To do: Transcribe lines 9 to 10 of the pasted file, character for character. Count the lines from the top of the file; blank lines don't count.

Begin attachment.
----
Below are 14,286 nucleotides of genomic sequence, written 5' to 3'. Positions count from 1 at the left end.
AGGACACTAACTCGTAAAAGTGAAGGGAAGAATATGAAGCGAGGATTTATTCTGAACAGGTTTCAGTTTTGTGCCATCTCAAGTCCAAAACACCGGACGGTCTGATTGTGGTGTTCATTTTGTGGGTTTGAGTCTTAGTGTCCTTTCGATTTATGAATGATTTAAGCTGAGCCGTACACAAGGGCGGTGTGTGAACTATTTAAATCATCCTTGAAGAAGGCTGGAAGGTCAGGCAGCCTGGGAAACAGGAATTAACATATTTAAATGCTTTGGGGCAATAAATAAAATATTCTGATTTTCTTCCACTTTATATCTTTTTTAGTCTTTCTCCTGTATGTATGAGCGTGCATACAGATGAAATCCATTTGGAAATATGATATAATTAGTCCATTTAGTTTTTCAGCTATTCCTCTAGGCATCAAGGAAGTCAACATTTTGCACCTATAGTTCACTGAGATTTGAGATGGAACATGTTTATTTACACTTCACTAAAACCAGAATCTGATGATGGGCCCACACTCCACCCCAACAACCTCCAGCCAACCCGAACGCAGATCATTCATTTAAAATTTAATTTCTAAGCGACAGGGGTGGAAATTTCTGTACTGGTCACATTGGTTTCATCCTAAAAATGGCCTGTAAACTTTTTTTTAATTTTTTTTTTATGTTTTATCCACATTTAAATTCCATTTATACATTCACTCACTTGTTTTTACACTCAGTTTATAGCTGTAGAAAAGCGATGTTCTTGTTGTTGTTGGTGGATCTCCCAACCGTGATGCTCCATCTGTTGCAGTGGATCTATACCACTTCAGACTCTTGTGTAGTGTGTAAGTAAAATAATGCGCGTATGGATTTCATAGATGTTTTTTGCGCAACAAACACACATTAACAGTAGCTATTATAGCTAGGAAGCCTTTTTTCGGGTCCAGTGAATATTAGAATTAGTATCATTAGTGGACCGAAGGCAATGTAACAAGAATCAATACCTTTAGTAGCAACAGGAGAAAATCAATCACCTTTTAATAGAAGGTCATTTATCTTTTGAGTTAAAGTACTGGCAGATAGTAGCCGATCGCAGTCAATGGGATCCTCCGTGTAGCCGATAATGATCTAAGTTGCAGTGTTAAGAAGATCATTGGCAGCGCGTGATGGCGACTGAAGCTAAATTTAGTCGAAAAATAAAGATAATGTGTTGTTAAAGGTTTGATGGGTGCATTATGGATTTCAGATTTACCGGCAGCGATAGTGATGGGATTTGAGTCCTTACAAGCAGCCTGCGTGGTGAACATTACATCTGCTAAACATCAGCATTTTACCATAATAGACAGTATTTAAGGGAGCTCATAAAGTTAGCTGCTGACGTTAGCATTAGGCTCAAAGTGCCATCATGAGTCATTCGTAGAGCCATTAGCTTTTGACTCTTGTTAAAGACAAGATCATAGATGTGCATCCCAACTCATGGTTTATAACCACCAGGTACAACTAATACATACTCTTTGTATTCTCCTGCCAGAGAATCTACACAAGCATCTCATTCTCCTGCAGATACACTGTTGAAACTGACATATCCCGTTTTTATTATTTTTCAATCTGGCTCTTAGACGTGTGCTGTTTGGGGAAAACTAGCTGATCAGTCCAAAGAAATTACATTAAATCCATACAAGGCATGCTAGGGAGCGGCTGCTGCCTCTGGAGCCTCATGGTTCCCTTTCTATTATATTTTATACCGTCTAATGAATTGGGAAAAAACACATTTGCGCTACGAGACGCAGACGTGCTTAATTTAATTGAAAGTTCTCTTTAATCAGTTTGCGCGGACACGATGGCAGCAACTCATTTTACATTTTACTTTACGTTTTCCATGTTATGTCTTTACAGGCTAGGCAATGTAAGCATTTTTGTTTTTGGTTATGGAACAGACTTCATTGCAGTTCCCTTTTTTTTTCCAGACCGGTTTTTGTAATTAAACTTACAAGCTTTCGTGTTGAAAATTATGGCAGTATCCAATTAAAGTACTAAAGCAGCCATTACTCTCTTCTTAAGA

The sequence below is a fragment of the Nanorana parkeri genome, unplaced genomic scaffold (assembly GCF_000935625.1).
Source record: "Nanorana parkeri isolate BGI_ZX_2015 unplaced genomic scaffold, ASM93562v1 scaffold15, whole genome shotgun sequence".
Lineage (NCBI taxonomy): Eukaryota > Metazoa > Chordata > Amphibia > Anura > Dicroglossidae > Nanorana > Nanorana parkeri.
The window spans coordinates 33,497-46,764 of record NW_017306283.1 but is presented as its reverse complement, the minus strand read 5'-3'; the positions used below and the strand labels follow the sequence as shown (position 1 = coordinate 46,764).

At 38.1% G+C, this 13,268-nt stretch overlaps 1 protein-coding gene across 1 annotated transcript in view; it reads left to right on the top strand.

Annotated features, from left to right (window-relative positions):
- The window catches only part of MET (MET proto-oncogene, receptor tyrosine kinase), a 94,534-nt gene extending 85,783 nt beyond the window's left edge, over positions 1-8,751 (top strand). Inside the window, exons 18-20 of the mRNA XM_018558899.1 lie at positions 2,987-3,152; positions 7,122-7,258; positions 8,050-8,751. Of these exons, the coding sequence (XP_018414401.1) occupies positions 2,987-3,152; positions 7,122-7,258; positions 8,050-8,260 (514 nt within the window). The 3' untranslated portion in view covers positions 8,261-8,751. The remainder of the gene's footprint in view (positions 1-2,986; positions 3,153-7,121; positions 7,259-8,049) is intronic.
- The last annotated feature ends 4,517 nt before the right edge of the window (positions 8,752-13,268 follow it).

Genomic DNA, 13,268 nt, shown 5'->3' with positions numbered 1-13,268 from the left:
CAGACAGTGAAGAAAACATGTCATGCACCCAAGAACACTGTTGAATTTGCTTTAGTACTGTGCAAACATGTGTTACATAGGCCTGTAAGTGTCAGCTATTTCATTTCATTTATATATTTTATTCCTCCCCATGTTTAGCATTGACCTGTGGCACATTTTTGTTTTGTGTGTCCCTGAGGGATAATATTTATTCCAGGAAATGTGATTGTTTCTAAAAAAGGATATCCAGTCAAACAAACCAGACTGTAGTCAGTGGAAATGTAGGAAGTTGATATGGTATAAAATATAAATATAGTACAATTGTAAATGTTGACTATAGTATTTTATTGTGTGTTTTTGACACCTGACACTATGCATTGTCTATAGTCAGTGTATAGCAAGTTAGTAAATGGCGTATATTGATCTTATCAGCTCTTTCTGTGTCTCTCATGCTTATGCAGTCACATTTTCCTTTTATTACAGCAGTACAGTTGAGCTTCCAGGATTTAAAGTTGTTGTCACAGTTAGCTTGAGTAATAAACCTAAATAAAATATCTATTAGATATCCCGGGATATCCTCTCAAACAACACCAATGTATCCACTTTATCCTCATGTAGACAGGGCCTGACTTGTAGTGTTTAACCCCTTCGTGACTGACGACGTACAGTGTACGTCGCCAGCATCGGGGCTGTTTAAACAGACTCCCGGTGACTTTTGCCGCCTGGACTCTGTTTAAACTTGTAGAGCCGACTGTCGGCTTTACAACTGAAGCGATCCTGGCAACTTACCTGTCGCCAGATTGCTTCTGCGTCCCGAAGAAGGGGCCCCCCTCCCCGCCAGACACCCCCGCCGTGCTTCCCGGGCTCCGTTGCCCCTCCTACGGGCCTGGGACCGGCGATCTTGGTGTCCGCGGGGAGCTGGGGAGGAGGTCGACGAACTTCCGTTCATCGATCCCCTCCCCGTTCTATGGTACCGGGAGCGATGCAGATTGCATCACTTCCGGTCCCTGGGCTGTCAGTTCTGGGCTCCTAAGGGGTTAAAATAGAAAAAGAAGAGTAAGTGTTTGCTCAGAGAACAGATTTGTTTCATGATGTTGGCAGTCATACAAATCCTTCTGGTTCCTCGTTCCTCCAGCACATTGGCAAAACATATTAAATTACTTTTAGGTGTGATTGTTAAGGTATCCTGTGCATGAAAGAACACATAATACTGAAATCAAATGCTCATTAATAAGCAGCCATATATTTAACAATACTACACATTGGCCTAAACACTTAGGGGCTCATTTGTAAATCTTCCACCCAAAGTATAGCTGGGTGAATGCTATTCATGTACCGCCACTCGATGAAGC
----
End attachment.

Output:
- The window catches only part of MET (MET proto-oncogene, receptor tyrosine kinase), a 94,534-nt gene extending 85,783 nt beyond the window's left edge, over positions 1-8,751 (top strand). Inside the window, exons 18-20 of the mRNA XM_018558899.1 lie at positions 2,987-3,152; positions 7,122-7,258; positions 8,050-8,751. Of these exons, the coding sequence (XP_018414401.1) occupies positions 2,987-3,152; positions 7,122-7,258; positions 8,050-8,260 (514 nt within the window). The 3' untranslated portion in view covers positions 8,261-8,751. The remainder of the gene's footprint in view (positions 1-2,986; positions 3,153-7,121; positions 7,259-8,049) is intronic.
- The last annotated feature ends 4,517 nt before the right edge of the window (positions 8,752-13,268 follow it).